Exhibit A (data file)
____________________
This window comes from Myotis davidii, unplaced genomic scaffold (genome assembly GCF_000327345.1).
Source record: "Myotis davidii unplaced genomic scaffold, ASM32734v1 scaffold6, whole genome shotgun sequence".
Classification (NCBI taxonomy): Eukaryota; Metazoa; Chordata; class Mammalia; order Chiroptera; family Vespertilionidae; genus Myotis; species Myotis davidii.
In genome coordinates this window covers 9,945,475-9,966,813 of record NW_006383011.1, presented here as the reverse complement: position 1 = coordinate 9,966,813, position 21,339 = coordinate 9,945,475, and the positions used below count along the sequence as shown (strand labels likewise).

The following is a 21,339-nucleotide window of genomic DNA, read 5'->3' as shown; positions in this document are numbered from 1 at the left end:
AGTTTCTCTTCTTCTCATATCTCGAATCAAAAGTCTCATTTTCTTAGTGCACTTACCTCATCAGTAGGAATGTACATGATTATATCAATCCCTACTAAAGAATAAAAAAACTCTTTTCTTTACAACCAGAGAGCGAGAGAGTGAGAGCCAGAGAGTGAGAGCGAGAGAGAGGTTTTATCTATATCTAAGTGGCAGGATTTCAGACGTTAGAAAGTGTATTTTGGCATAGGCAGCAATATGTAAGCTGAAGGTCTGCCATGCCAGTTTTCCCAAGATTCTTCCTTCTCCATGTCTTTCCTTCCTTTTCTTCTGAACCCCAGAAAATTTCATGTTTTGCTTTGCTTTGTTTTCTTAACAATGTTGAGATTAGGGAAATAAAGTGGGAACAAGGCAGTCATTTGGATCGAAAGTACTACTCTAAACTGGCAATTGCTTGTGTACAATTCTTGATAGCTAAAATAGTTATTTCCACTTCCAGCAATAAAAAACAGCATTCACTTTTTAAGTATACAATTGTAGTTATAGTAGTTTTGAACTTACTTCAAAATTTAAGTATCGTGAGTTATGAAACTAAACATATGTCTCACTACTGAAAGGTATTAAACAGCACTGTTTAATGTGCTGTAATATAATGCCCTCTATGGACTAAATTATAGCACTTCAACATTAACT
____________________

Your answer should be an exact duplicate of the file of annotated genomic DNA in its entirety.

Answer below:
This window comes from Myotis davidii, unplaced genomic scaffold (genome assembly GCF_000327345.1).
Source record: "Myotis davidii unplaced genomic scaffold, ASM32734v1 scaffold6, whole genome shotgun sequence".
Classification (NCBI taxonomy): Eukaryota; Metazoa; Chordata; class Mammalia; order Chiroptera; family Vespertilionidae; genus Myotis; species Myotis davidii.
In genome coordinates this window covers 9,945,475-9,966,813 of record NW_006383011.1, presented here as the reverse complement: position 1 = coordinate 9,966,813, position 21,339 = coordinate 9,945,475, and the positions used below count along the sequence as shown (strand labels likewise).

The following is a 21,339-nucleotide window of genomic DNA, read 5'->3' as shown; positions in this document are numbered from 1 at the left end:
AGTTTCTCTTCTTCTCATATCTCGAATCAAAAGTCTCATTTTCTTAGTGCACTTACCTCATCAGTAGGAATGTACATGATTATATCAATCCCTACTAAAGAATAAAAAAACTCTTTTCTTTACAACCAGAGAGCGAGAGAGTGAGAGCCAGAGAGTGAGAGCGAGAGAGAGGTTTTATCTATATCTAAGTGGCAGGATTTCAGACGTTAGAAAGTGTATTTTGGCATAGGCAGCAATATGTAAGCTGAAGGTCTGCCATGCCAGTTTTCCCAAGATTCTTCCTTCTCCATGTCTTTCCTTCCTTTTCTTCTGAACCCCAGAAAATTTCATGTTTTGCTTTGCTTTGTTTTCTTAACAATGTTGAGATTAGGGAAATAAAGTGGGAACAAGGCAGTCATTTGGATCGAAAGTACTACTCTAAACTGGCAATTGCTTGTGTACAATTCTTGATAGCTAAAATAGTTATTTCCACTTCCAGCAATAAAAAACAGCATTCACTTTTTAAGTATACAATTGTAGTTATAGTAGTTTTGAACTTACTTCAAAATTTAAGTATCGTGAGTTATGAAACTAAACATATGTCTCACTACTGAAAGGTATTAAACAGCACTGTTTAATGTGCTGTAATATAATGCCCTCTATGGACTAAATTATAGCACTTCAACATTAACT